On our spring vacation in Vieques, I got inspired by the sights and sounds so I decided to test out the Soundcloud mobile app and do a little improv on my Martin Backpacker. Considering the audio source and that this is all improv, I think this one came out nicely…
Of course, Soundcloud isn’t just for music. You can record anything you think is a cool sound. I was really digging the sounds of the ocean, wind and rain during our trip, so I tried out a couple different recordings:
I put this post together a while back when my loop pedal was acting wonky and I had to pull off all the data before bringing it into the shop. In that process I had re-discovered some old loops that actually weren’t too bad. I made a quick attempt at improving the sound quality in an audio editor and then gave each of them a quick name — literally the first words that I thought of when I heard them again. I have no idea why I never posted this, so I figured…why not bust it out in the new year?
Like my previous audio posts, there are definitely some mellow, lullaby-like sounds going on here. But there are also a few other cool themes like a Western/desert thing and other more psychedelic sounds. It certainly ain’t hi-fi but it’s not bad considering the low-budget equipment and that all of these were recorded on-the-fly, completely as improv (the one exception being track #1, the “Drift Away Instrumental,” which was actually my attempt at capturing the groove from the original loop in track #2).
I caught up with my buddy Burke recently and he made a point to say how much he liked my live improv mixes, even though I don’t think he really considers himself a big live music/improv guy. In honor of summer, I recently put together two different all-improv, all-instrumental mixes around a “summer bliss” theme. I’m pretty darn happy with the final products, so I thought I should probably flag the new material on my site before the summer’s over!
These guys put together a nice mellow style of instrumental music using drums, double-neck bass/guitar, a loop pedal and lots of effects. In that way, their music is actually somewhat similar to some of the mellow, lullaby-esque sounds I’ve been laying down on my loop pedal lately (though mine aren’t nearly as good and don’t include drums, double-neck guitar or nearly as many toys).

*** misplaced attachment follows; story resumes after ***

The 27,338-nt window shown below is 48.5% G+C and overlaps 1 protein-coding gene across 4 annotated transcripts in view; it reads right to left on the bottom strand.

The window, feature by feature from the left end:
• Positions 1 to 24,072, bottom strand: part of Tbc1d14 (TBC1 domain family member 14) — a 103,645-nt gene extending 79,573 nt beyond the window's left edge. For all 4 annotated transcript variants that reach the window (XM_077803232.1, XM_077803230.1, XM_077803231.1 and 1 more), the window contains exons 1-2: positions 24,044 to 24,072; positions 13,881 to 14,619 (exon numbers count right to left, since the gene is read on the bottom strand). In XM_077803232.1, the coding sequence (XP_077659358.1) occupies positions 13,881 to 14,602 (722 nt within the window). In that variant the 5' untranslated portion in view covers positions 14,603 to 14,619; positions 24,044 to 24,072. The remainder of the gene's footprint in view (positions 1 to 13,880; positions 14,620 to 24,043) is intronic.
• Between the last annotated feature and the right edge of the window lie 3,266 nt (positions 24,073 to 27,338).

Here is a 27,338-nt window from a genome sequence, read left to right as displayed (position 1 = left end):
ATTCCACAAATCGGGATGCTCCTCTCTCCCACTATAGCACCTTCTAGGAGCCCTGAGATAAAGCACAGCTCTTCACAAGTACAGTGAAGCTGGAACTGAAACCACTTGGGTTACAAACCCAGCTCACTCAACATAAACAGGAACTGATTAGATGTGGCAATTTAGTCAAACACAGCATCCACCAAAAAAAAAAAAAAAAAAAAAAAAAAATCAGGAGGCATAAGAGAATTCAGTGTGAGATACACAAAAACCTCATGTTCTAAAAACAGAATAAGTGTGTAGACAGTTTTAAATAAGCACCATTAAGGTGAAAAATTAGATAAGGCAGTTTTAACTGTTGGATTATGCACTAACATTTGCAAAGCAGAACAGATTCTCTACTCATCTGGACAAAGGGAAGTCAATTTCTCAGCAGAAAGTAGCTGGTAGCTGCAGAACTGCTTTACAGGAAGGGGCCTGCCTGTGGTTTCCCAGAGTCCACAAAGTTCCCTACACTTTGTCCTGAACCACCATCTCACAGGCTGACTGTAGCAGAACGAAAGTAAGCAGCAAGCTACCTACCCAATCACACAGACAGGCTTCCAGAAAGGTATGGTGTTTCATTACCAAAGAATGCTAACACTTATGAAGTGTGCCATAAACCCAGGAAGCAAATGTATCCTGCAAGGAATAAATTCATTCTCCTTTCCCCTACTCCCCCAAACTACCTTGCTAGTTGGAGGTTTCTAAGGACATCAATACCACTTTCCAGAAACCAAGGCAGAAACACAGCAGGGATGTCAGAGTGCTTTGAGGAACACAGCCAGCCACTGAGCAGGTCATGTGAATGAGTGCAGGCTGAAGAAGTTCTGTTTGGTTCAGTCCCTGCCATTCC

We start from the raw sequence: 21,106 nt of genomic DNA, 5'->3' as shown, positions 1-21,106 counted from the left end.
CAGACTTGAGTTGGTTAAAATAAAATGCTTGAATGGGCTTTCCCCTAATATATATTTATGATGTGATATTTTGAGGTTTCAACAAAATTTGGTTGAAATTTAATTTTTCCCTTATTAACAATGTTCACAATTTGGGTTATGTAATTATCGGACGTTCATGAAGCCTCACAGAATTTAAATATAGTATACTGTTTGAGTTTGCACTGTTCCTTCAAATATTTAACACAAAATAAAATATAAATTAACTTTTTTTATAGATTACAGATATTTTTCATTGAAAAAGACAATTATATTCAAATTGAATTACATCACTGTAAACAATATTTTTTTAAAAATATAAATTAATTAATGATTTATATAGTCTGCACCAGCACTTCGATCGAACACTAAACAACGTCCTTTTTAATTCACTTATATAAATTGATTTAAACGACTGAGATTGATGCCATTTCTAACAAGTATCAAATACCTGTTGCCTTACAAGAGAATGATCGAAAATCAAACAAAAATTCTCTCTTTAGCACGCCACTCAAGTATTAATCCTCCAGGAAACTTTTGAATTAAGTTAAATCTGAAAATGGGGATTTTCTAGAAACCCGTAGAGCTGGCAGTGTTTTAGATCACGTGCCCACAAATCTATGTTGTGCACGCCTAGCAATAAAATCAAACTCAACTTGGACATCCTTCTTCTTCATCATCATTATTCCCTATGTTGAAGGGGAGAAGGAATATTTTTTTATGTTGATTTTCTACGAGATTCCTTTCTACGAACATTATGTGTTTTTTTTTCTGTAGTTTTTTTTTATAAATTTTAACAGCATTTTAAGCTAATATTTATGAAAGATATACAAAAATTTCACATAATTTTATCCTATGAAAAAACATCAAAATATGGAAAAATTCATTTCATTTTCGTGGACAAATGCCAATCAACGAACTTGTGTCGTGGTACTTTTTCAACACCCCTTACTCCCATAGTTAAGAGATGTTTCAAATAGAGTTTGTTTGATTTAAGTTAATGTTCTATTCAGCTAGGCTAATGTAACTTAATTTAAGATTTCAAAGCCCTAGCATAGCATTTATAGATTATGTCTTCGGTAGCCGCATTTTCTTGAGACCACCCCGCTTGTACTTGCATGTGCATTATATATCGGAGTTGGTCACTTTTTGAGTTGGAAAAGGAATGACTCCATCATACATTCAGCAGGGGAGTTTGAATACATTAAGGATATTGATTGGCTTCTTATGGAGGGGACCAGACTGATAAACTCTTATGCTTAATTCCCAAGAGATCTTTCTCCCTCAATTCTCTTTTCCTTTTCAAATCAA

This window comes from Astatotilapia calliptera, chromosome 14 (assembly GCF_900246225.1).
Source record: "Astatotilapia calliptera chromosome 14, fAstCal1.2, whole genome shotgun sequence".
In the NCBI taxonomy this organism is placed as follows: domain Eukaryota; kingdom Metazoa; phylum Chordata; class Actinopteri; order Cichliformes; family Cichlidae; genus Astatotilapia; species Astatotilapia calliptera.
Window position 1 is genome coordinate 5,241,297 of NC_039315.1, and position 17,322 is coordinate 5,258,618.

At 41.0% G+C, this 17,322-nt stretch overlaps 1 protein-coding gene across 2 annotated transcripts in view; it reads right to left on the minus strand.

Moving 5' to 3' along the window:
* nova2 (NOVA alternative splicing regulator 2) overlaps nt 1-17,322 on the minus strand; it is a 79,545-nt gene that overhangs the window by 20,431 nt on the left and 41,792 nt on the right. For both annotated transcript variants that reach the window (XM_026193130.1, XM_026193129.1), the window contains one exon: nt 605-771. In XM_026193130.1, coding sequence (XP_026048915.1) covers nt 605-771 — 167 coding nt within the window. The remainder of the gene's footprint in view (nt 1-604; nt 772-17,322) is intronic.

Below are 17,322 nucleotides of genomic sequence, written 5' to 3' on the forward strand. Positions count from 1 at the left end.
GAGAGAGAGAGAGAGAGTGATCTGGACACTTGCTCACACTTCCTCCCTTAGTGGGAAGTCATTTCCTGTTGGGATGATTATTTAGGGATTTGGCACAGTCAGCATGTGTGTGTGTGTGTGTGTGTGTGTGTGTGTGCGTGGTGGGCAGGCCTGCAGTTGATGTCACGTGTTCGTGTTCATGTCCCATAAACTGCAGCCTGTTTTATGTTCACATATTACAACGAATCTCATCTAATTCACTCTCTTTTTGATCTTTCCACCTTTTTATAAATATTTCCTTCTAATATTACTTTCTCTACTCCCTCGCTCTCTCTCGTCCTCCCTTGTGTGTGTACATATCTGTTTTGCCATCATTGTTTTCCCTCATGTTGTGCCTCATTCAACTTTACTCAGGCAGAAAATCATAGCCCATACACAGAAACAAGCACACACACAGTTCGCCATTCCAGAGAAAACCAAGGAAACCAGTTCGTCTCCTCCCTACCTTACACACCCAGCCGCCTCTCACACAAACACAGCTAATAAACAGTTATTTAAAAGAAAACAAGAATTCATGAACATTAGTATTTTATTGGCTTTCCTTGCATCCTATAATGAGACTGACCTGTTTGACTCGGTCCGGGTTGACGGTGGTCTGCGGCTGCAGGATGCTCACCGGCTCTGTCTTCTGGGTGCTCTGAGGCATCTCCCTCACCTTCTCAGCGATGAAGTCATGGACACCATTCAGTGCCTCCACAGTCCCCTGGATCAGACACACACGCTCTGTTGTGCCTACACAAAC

Side note: I like to think that if my blogging buddy Justin and I ever started a band, we’d probably play something like this.
I thought I’d do a short post in honor of Jerry Garcia’s b-day anniversary today, with a short but sweet clip of the Grateful Dead’s cover of Smokey Robinson’s “Second That Emotion.”
This track was on the first full live recording I ever heard by the band, which was on a crappy old cassette tape given to me by a random acquaintance in high school. It’s a great example of the sound that initially grabbed my attention. I think the fact that they covered a familiar Smoky Robinson tune probably allowed me to dig in a bit further, but it was the guitar solo from this take that really caught my ears. It’s a short, melodic, note-perfect instrumental rendition of what Jerry thought Smokey was trying to do with his vocals on the original tune. It perfectly captures that happy, major chord vibe that helped the Grateful Dead stand out to me among a sea of blues-heavy rockers that were gradually going down a darker road (which I also loved).
To this day, I never get sick of hearing this one:
1) I really dig the opening bass and drums groove. I hear the opening notes and it immediately reminds me of the Spencer Davis Group’s “Give Me Some Lovin'” from way back in the day:
And just when I expect a big, bright major chord organ, they drop this darker bass line for the verse section, which is more reminiscent of a 90’s alt rock tune.
2) I also like the way the different sections flow throughout the song. By ~2:30, we’ve already gone through three distinct sections. And beyond that first change I mentioned above, they’re much more subtle. It all flows perfectly.
3) Like so many of my favorite Deerhunter tracks, the song’s outro seriously kicks it up a notch. From ~2:35 on, it’s just dual-guitar madness. But it’s the riff at ~4:05 that really gets me. It’s just a little finger-tapping riff, but with all the extra distortion, it’s totally loud and raw. Along with all the other guitar layers, it creates this killer, raging jam to close out the tune. Love it.